Tyson’s Donnie Smith retires in style, helping Rwandans

After a successful and storied career with Tyson Foods, Donnie Smith, the company’s former president and CEO, had more than earned the right to retire and spend his time paying attention to other interests.

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Donnie Smith | Screeenshot from heuermannlectures.unl.edu
Donnie Smith | Screeenshot from heuermannlectures.unl.edu

After a successful and storied career with Tyson Foods, Donnie Smith, the company’s former president and CEO, had more than earned the right to retire and spend his time paying attention to other interests.

However, after spending his life in a role where he helped feed the world, his desire to do that hasn’t changed. But the focus of that desire has.

Smith, who spoke recently at a Heuermann Lecture at the University of Nebraska-Lincoln, talked about the continual challenge of feeding a growing global population. He asked those in attendance what they are doing to address that challenge.

Smith, who retired from Tyson at the conclusion of 2016, admitted that when he once asked himself that question: â€śMy answer was a little hollow. It kind of haunted me.”

But Smith, a man of faith who has long advocated for servant leadership, said, “Then God ignited a fire in my soul around what I could do to take all of those years of Tyson experience and actually try to make a difference.”

The Rwanda connection

Smith told of the time he met Dale Dawson, the founder of Bridge2Rwanda, an organization Dawson formed in 2007 to help expand Rwanda’s global network of friends to encourage foreign direct investment and to create opportunities for Rwandan students to study abroad, and use what they have learned to make a difference in their home country.

Prior to meeting Dawson and traveling to Rwanda with him, Smith and his wife Terry had been considering forming a family foundation that would be involved in international agriculture.

 â€śOn that trip to Rwanda, it became clear to me where I was to be involved and how,” Smith said.

Developing African agriculture

Smith said initially, he thought it would be a good idea to build a demonstration farm in Rwanda. However, the country’s minister of agriculture told him there were already plenty of those, and those weren’t really what was needed. She wanted a feed mill.

Rwanda, which has a population of about 11 million, did not have a commercial feed mill. He pointed out to lecture attendees that most Nebraskans have never lived a day where they didn’t have the opportunity to go to the local farmers’ cooperative to pick up a bag of feed for their animals. That wasn’t the case in Rwanda in 2012.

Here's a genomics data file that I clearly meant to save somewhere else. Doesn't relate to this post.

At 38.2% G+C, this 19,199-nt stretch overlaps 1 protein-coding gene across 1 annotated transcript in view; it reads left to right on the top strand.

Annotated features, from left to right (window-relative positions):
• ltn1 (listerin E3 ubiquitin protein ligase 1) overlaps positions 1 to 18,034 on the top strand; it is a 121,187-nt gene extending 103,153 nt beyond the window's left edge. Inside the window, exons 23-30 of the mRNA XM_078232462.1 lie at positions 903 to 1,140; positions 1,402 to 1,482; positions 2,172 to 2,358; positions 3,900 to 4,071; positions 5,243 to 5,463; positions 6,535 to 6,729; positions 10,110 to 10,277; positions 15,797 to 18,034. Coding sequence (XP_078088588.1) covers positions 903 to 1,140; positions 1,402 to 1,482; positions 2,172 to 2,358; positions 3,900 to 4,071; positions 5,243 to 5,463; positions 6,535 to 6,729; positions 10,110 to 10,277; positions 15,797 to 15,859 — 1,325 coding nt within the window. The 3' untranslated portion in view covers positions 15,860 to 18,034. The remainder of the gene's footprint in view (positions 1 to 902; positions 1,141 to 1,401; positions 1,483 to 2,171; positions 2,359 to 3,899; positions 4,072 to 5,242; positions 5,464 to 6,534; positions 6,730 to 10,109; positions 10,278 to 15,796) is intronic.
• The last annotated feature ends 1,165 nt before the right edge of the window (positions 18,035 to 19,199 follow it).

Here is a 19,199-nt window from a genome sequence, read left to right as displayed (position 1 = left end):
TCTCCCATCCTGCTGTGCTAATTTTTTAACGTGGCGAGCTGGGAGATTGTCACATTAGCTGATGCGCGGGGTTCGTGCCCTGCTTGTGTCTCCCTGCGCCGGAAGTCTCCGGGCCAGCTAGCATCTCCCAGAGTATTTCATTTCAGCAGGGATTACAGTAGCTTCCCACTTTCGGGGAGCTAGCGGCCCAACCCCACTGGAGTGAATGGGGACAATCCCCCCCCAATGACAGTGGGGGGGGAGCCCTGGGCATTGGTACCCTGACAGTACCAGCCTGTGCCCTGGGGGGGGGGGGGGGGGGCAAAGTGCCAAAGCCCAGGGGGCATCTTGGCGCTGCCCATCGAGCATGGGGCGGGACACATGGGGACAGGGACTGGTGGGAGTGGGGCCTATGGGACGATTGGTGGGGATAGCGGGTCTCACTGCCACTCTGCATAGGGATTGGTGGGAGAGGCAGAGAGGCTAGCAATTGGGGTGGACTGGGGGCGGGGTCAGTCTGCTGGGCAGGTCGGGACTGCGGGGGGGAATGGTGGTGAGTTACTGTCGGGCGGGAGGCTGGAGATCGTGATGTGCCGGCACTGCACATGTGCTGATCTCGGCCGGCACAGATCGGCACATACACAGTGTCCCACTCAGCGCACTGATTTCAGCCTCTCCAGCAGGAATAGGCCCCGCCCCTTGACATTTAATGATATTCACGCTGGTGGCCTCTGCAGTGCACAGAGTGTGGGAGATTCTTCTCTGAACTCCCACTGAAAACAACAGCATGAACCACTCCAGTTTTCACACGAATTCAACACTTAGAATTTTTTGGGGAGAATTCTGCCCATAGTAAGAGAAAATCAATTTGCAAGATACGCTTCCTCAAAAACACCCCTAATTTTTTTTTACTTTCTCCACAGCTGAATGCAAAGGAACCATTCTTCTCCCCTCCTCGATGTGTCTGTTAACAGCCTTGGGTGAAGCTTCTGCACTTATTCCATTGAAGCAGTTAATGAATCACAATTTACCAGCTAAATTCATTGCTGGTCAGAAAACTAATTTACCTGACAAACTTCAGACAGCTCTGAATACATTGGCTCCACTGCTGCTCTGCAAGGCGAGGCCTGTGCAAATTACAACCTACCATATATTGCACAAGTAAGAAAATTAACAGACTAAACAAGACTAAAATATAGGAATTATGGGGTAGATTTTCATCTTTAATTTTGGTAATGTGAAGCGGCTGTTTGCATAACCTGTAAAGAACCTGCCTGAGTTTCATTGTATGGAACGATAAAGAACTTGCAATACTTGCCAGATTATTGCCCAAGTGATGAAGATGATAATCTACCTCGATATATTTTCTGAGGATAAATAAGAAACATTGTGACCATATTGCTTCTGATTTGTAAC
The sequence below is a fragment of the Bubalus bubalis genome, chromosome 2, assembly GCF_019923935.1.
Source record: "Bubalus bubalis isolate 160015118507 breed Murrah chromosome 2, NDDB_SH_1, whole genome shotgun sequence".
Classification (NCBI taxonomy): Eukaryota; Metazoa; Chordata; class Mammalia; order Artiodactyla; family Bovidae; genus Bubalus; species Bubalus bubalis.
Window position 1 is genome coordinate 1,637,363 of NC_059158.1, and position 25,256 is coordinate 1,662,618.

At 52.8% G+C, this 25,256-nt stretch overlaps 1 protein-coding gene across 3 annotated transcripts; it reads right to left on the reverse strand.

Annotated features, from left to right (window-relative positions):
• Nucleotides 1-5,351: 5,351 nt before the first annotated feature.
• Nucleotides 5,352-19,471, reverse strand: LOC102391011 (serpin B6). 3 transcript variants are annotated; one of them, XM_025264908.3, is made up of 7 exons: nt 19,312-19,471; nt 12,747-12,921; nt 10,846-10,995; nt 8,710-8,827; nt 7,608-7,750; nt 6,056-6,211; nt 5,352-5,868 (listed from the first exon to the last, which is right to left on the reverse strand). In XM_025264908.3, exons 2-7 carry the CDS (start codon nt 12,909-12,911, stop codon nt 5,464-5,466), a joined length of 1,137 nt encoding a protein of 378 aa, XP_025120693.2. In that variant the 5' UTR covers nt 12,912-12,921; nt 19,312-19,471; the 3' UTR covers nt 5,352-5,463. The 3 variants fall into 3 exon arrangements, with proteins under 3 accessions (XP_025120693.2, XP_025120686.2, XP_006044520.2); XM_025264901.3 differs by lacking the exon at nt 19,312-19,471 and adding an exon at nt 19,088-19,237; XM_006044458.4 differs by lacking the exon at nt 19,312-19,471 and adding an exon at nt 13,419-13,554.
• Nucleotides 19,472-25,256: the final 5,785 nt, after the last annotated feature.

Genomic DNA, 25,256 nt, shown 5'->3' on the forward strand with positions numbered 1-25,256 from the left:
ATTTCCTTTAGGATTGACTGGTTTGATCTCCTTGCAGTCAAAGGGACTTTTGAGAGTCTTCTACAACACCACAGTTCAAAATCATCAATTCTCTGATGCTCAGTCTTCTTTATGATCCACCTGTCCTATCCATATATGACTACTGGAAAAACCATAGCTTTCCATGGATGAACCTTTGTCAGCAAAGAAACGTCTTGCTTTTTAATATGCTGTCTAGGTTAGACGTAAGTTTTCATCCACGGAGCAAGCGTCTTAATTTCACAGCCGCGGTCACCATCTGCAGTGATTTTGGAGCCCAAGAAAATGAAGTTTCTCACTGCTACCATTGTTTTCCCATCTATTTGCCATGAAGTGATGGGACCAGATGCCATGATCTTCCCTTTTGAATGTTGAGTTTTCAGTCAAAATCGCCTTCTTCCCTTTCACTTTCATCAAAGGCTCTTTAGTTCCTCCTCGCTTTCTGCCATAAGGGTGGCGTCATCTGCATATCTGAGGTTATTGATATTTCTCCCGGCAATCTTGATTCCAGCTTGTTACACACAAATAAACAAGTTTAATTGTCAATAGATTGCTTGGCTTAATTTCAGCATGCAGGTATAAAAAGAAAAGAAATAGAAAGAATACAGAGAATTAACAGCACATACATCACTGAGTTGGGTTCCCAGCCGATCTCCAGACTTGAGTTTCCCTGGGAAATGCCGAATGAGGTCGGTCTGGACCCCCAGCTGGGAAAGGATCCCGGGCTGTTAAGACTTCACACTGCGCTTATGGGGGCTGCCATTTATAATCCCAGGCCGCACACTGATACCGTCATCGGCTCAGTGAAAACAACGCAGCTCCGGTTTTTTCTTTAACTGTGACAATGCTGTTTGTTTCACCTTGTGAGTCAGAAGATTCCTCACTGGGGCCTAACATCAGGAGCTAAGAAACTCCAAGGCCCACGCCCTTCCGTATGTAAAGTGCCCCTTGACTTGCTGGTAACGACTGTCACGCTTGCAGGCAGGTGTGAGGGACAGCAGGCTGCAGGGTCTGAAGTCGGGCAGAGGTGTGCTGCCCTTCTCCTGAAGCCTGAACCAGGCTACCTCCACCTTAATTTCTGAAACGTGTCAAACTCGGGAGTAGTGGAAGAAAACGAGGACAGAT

Smith -- who, along with Terry, would go on to form the African Sustainable Agriculture Project (ASAP) Foundation -- was still at the helm at Tyson Foods at the time of the visit, but agreed that it would be a good idea to develop a feed mill through charitable efforts.

Through the ASAP foundation, Rwanda’s first commercial feed mill opened in 2014.

But the efforts in Rwanda didn’t stop there. Smith and his foundation were also involved in the development of a 10,000-hen layer farm, which supports OneEgg, a nonprofit organization which has the mission to give an egg a day to preschool students in underdeveloped countries such as Rwanda, Mozambique, Uganda and Haiti.

With assistance from USAID and the University of Tennessee Institute of Agriculture, ASAP also developed a broiler farming project. Under the project, farmers are given a chicken coop and needed equipment, and are helped to obtain a microloan that will help them meet recurring expenses such as feed and chicks. They are also given help in marketing their chickens. The eventual goal of this project is to help Rwandan farmers double their income.

The future

Smith knows there are more things that can be done to help advance agriculture in Rwanda and in Africa. He said he has been in talks with the Buffet Foundation to help with a project that would help farmers get quality feeds on a more timely basis.

And, as more needs are discovered, it seems Smith is more than interested in seeing what can be done to meet them.

“I’m going to spend the rest of my life and/or my kids’ fortune developing the chicken business in Africa,” Smith said. “(Presently,) it’s about like the chicken business was in the 1950s and 60s here. I’ve seen the end. I know how this movie ends. We just need to help them get from Point A to Point B. It’s not about creating new widgets. We’ve got all the stuff we need. We’ve just got to go implement it there and help create demand,” he said.

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